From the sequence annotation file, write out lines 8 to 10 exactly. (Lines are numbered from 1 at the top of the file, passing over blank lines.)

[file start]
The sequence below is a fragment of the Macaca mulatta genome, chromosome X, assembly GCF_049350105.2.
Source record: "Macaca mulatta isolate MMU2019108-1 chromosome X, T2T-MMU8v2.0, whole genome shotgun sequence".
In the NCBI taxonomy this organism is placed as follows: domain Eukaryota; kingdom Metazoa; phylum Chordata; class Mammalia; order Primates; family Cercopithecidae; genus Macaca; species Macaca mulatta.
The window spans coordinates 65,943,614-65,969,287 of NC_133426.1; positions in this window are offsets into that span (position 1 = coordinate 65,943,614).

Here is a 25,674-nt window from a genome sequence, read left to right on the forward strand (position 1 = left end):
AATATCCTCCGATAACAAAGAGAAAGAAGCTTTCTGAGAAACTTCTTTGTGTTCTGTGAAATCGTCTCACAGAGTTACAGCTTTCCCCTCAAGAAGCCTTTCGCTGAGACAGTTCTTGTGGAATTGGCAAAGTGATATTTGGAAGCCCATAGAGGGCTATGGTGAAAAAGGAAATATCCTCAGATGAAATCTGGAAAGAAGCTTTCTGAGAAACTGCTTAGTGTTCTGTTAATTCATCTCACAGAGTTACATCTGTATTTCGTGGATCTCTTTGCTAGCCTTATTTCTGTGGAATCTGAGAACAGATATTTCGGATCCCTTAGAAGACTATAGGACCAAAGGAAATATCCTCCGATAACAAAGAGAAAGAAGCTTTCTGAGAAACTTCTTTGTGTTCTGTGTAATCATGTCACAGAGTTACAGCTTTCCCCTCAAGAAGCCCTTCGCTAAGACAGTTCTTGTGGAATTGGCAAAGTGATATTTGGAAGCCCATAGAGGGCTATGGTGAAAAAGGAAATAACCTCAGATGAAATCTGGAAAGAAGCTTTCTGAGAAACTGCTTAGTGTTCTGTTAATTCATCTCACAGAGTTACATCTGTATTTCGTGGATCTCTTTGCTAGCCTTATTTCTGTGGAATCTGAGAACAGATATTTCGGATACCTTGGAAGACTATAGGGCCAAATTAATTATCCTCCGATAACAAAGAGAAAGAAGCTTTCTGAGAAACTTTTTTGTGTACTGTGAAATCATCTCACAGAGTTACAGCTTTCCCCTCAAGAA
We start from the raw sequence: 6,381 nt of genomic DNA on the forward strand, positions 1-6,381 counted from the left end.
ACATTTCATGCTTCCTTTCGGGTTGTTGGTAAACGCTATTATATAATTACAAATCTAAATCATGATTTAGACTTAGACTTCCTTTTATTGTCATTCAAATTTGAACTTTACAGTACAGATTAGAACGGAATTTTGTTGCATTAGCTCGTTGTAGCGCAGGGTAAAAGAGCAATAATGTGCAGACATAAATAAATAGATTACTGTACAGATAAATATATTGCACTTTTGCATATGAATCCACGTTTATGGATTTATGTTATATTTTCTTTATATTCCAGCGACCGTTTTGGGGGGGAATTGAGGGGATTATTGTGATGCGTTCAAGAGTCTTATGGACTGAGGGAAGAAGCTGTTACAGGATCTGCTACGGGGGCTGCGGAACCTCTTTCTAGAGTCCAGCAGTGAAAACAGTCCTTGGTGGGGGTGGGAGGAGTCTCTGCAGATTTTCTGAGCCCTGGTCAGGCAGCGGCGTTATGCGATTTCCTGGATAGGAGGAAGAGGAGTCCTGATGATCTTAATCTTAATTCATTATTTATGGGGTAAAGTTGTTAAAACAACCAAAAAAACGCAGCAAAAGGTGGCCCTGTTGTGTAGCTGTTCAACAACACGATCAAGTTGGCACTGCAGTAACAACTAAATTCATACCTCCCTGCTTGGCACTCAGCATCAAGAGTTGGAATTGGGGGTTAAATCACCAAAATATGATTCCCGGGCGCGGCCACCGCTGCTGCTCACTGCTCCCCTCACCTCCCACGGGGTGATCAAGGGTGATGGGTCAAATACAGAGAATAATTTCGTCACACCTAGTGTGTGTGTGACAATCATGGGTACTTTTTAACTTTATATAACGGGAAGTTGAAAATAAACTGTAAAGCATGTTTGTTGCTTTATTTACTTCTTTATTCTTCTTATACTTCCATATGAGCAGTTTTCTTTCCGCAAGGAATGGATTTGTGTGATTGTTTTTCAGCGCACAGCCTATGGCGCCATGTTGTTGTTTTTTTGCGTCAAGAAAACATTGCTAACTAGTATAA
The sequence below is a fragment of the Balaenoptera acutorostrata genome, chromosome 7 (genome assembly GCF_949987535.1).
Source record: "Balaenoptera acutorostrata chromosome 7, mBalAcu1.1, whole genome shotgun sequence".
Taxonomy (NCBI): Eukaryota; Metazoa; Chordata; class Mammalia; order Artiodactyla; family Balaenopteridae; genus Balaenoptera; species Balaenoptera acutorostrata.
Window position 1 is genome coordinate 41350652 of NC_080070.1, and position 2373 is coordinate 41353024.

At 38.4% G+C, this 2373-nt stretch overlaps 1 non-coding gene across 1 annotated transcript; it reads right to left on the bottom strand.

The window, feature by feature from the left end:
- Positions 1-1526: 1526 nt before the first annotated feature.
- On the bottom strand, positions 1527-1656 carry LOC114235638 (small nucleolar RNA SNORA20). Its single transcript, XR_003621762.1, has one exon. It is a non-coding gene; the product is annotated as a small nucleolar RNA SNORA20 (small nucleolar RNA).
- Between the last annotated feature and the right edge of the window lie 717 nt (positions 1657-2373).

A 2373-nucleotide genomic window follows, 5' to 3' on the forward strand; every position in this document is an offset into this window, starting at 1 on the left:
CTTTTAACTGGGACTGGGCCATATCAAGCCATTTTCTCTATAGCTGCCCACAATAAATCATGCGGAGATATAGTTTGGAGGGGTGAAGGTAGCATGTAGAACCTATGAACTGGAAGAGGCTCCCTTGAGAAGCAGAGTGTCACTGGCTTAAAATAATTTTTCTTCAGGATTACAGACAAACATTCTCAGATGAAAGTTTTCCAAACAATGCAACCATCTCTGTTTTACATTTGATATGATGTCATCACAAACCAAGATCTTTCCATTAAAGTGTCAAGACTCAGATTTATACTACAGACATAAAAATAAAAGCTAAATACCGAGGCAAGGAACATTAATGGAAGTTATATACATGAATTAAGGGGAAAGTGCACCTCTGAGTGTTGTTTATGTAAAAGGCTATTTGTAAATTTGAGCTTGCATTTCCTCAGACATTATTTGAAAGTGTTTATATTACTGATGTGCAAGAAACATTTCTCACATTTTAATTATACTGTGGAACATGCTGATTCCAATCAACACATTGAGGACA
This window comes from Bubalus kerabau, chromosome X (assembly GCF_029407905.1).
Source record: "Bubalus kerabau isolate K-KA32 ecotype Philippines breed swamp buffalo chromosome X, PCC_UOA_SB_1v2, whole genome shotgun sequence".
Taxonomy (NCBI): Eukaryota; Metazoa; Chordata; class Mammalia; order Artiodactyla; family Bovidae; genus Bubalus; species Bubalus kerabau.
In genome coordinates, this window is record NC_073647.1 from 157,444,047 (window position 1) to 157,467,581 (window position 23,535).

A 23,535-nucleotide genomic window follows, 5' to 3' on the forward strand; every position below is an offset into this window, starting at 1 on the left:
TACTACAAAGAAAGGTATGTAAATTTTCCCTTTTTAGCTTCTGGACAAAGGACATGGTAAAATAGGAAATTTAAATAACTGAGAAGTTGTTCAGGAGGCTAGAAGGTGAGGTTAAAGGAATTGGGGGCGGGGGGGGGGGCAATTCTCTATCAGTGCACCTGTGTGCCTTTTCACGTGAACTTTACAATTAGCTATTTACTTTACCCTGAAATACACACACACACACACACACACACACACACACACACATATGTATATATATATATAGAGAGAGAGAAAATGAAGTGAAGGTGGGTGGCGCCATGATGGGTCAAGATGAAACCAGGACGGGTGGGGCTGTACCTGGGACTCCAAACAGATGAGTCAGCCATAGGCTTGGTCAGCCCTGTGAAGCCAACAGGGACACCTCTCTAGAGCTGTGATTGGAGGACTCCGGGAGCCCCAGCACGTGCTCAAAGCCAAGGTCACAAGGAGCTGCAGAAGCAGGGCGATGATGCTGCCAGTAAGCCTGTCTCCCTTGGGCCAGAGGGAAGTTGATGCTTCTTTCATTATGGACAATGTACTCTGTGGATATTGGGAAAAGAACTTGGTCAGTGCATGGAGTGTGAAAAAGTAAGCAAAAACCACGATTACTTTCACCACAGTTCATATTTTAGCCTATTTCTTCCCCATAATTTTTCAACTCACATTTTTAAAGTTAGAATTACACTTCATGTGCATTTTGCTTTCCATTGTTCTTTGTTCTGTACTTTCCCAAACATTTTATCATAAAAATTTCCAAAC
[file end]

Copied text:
ACATTTCATGCTTCCTTTCGGGTTGTTGGTAAACGCTATTATATAATTACAAATCTAAATCATGATTTAGACTTAGACTTCCTTTTATTGTCATTCAAATTTGAACTTTACAGTACAGATTAGAACGGAATTTTGTTGCATTAGCTCGTTGTAGCGCAGGGTAAAAGAGCAATAATGTGCAGACATAAATAAATAGATTACTGTACAGATAAATATATTGCACTTTTGCATATGAATCCACGTTTATGGATTTATGTTATATTTTCTTTATATTCCAGCGACCGTTTTGGGGGGGAATTGAGGGGATTATTGTGATGCGTTCAAGAGTCTTATGGACTGAGGGAAGAAGCTGTTACAGGATCTGCTACGGGGGCTGCGGAACCTCTTTCTAGAGTCCAGCAGTGAAAACAGTCCTTGGTGGGGGTGGGAGGAGTCTCTGCAGATTTTCTGAGCCCTGGTCAGGCAGCGGCGTTATGCGATTTCCTGGATAGGAGGAAGAGGAGTCCTGATGATCTTAATCTTAATTCATTATTTATGGGGTAAAGTTGTTAAAACAACCAAAAAAACGCAGCAAAAGGTGGCCCTGTTGTGTAGCTGTTCAACAACACGATCAAGTTGGCACTGCAGTAACAACTAAATTCATACCTCCCTGCTTGGCACTCAGCATCAAGAGTTGGAATTGGGGGTTAAATCACCAAAATATGATTCCCGGGCGCGGCCACCGCTGCTGCTCACTGCTCCCCTCACCTCCCACGGGGTGATCAAGGGTGATGGGTCAAATACAGAGAATAATTTCGTCACACCTAGTGTGTGTGTGACAATCATGGGTACTTTTTAACTTTATATAACGGGAAGTTGAAAATAAACTGTAAAGCATGTTTGTTGCTTTATTTACTTCTTTATTCTTCTTATACTTCCATATGAGCAGTTTTCTTTCCGCAAGGAATGGATTTGTGTGATTGTTTTTCAGCGCACAGCCTATGGCGCCATGTTGTTGTTTTTTTGCGTCAAGAAAACATTGCTAACTAGTATAA
The sequence below is a fragment of the Balaenoptera acutorostrata genome, chromosome 7 (genome assembly GCF_949987535.1).
Source record: "Balaenoptera acutorostrata chromosome 7, mBalAcu1.1, whole genome shotgun sequence".